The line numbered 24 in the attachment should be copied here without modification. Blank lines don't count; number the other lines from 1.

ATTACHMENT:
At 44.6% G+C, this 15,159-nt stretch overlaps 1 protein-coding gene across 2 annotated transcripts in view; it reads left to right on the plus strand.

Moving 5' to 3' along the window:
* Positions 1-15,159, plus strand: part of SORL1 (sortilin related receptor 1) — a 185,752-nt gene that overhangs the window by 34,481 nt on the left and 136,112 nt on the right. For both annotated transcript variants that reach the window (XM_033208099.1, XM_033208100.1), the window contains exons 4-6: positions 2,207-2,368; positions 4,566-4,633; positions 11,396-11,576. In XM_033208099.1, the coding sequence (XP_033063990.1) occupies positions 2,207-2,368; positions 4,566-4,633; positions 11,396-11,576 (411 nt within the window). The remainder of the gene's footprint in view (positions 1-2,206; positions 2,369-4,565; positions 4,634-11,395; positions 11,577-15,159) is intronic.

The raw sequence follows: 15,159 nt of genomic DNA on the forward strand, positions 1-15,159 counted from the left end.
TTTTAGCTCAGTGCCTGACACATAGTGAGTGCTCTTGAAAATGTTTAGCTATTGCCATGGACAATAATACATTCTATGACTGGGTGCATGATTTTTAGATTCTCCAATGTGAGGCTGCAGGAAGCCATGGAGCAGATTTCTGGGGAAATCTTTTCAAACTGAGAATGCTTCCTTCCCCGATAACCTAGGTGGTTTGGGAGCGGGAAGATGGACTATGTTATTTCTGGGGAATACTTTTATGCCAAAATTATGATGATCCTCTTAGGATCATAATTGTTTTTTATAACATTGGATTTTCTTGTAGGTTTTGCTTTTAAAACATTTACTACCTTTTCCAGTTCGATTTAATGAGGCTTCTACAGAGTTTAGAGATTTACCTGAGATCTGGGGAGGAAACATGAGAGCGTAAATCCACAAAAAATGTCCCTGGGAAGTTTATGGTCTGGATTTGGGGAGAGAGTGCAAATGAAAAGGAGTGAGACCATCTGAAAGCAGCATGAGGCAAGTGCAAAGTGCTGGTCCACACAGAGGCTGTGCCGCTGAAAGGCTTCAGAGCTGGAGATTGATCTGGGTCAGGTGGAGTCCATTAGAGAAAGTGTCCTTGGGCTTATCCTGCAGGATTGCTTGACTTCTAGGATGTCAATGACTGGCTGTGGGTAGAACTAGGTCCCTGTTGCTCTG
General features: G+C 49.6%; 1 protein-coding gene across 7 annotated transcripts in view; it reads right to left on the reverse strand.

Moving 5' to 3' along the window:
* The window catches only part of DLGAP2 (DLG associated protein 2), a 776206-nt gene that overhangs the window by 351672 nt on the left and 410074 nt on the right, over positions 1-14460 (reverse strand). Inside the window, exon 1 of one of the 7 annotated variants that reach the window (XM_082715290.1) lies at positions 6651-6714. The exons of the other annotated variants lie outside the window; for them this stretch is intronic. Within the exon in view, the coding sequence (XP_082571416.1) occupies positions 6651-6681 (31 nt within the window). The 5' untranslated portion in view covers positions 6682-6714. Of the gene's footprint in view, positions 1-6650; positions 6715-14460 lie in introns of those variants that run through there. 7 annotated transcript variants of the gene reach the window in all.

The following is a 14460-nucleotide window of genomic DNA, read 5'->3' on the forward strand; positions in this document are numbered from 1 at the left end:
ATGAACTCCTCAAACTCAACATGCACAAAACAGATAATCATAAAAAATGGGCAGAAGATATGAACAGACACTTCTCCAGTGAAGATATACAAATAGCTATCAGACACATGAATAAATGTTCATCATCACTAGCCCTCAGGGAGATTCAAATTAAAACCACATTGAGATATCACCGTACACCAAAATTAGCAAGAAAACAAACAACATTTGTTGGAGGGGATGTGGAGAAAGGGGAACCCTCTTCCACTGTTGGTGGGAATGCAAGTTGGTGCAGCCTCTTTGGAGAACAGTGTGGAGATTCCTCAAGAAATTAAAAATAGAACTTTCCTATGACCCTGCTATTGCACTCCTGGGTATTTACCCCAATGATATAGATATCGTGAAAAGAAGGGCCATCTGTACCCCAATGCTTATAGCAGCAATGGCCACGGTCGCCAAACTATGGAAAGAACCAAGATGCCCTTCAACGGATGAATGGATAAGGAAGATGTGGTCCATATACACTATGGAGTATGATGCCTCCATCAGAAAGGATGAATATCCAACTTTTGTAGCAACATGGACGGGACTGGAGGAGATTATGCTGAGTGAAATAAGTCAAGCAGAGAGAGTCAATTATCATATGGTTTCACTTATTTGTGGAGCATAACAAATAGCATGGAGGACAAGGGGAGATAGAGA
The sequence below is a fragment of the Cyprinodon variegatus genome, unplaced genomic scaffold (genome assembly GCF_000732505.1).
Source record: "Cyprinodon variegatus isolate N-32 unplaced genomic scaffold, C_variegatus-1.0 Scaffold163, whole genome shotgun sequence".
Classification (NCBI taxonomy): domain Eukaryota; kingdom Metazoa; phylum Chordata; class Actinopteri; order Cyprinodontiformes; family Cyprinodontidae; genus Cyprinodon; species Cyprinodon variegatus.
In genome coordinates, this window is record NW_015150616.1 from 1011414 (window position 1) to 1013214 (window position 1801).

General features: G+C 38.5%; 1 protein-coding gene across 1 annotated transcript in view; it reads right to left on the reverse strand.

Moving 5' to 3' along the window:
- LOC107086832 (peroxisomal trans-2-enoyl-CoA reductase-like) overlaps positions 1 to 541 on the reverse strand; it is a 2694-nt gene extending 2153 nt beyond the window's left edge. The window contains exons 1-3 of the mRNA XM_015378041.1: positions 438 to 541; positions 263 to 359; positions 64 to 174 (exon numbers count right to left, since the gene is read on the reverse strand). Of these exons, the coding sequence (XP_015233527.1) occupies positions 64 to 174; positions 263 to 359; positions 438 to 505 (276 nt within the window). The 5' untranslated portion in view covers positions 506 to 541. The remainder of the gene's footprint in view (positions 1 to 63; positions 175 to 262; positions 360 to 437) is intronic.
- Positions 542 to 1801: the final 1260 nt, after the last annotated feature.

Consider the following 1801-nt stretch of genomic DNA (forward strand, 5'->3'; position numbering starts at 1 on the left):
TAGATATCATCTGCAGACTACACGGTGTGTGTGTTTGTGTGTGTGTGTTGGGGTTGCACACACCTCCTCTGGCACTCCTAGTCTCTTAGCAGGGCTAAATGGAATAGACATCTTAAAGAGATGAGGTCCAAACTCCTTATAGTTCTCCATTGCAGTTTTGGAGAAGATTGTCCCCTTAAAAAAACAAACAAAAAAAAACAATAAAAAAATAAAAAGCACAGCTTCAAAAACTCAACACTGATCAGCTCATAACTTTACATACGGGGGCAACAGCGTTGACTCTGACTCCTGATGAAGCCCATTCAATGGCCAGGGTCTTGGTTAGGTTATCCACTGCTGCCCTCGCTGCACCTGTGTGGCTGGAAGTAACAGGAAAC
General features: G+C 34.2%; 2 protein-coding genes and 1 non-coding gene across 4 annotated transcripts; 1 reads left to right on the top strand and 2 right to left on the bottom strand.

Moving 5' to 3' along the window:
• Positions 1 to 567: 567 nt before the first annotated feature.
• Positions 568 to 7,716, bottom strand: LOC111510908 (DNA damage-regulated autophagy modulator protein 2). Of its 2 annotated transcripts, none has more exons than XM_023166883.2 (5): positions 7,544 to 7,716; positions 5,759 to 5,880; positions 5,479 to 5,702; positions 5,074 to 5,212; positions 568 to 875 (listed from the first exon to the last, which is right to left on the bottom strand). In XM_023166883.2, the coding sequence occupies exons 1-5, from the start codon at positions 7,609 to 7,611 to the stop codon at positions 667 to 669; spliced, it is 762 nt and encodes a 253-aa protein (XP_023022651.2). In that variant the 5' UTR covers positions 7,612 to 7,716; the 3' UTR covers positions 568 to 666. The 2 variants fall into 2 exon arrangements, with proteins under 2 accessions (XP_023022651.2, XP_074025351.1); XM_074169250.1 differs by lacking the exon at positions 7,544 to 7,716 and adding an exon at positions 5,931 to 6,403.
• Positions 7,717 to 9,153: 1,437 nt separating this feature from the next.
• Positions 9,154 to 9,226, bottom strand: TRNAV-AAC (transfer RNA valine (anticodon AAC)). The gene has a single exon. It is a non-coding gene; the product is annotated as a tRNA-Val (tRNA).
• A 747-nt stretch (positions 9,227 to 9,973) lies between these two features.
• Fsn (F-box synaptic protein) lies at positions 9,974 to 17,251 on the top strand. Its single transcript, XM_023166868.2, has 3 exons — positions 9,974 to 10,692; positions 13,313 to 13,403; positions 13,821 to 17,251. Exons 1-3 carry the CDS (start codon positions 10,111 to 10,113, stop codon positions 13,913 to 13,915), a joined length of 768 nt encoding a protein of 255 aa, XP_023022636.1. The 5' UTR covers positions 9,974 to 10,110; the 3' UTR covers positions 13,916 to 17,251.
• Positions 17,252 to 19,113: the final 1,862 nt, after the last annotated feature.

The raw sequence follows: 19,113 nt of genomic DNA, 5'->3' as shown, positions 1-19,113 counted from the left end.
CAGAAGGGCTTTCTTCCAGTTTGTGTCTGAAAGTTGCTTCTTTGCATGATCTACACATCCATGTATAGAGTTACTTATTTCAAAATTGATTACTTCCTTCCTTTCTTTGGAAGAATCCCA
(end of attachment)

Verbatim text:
• Positions 568 to 7,716, bottom strand: LOC111510908 (DNA damage-regulated autophagy modulator protein 2). Of its 2 annotated transcripts, none has more exons than XM_023166883.2 (5): positions 7,544 to 7,716; positions 5,759 to 5,880; positions 5,479 to 5,702; positions 5,074 to 5,212; positions 568 to 875 (listed from the first exon to the last, which is right to left on the bottom strand). In XM_023166883.2, the coding sequence occupies exons 1-5, from the start codon at positions 7,609 to 7,611 to the stop codon at positions 667 to 669; spliced, it is 762 nt and encodes a 253-aa protein (XP_023022651.2). In that variant the 5' UTR covers positions 7,612 to 7,716; the 3' UTR covers positions 568 to 666. The 2 variants fall into 2 exon arrangements, with proteins under 2 accessions (XP_023022651.2, XP_074025351.1); XM_074169250.1 differs by lacking the exon at positions 7,544 to 7,716 and adding an exon at positions 5,931 to 6,403.